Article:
How can bladder function be affected by multiple sclerosis (MS)?
As with other MS symptoms, the kinds of bladder problems vary from person to person and can change over time. People may:
- Have trouble controlling the release of urine (incontinence)
- Experience a sense of having to go right away (urgency)
- Experience frequent urges to urinate (frequency)
- Have difficulty in starting to urinate or in sustaining a steady stream (hesitancy)
In fact, some people may experience urinary retention and will require some form of intermittent catheterization. All these symptoms usually indicate problems in the functioning of the muscles that control urination, although urinary tract infection (UTI) must be eliminated as a cause.
An appointment with an advanced practice nurse or physician assistant to initially (begin to) assess the bladder symptoms is helpful. Initial bladder assessment includes obtaining a thorough history from the patient and focusing on the primary concern.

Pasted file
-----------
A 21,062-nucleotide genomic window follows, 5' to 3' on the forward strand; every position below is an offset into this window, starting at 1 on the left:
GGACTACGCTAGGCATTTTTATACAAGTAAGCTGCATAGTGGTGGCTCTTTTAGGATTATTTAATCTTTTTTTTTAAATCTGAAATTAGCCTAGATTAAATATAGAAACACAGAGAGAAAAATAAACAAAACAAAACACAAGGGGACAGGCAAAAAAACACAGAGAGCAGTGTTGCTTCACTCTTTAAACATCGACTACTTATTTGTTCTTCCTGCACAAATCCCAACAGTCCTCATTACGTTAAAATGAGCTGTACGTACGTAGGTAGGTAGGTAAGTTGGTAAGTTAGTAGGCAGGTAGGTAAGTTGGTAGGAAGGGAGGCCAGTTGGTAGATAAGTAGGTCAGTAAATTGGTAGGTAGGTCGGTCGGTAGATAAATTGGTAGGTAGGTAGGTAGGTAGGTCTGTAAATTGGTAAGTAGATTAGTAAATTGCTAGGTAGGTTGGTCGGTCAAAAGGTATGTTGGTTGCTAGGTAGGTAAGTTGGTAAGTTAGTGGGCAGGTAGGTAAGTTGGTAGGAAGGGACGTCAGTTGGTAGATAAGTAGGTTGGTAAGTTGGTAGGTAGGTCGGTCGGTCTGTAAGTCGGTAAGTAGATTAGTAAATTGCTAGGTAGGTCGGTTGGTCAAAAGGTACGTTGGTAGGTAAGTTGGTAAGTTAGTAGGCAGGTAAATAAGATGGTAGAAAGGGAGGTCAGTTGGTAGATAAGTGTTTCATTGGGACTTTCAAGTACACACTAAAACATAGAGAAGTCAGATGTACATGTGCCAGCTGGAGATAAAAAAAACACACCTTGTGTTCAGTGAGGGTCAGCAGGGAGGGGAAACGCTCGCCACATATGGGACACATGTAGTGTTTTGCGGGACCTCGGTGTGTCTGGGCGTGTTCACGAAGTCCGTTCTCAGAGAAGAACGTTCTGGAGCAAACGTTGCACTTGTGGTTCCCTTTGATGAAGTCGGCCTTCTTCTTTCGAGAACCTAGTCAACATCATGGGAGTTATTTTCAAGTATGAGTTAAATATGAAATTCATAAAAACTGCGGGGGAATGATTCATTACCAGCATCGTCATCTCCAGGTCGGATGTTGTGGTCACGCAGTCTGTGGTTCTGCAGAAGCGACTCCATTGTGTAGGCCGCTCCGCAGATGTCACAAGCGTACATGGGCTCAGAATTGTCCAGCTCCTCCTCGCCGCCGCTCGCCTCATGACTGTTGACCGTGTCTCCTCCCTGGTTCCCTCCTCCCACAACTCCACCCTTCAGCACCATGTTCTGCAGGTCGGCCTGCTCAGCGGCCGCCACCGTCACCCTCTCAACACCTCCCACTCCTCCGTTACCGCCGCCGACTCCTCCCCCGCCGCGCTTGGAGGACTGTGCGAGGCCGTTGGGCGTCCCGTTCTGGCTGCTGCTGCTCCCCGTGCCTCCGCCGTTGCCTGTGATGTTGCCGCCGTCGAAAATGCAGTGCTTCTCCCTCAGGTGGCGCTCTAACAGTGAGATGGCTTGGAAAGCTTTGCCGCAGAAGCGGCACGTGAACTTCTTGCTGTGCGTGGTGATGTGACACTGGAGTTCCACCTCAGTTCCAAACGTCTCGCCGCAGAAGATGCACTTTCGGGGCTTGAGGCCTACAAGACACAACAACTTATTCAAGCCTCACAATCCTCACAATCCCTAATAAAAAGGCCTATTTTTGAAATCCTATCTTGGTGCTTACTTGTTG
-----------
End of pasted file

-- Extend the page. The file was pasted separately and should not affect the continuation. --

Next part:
You may be asked to urinate during the time of the appointment. The amount of urine may be measured. Please come to the appointment well hydrated with the need to urinate.
The specimen will be checked for a urinary tract infection through laboratory urinalysis (UA) and culture and sensitivity (C&S). Other tests may be done if needed.
Some recommendations for treating bladder symptoms can be made after the initial assessment. However, if we are not able to help with your bladder symptoms or if you continue to experience frequent bladder infections you may be referred to a urologist (a specialist in the urinary system). The urologist can help evaluate the cause of the problem through evaluation of the upper and lower urinary tracts. Other treatment options may include Botox® or surgical interventions.
Do not try to self-treat your bladder problems by drinking less fluid! This can lead to constipation or urinary tract infections.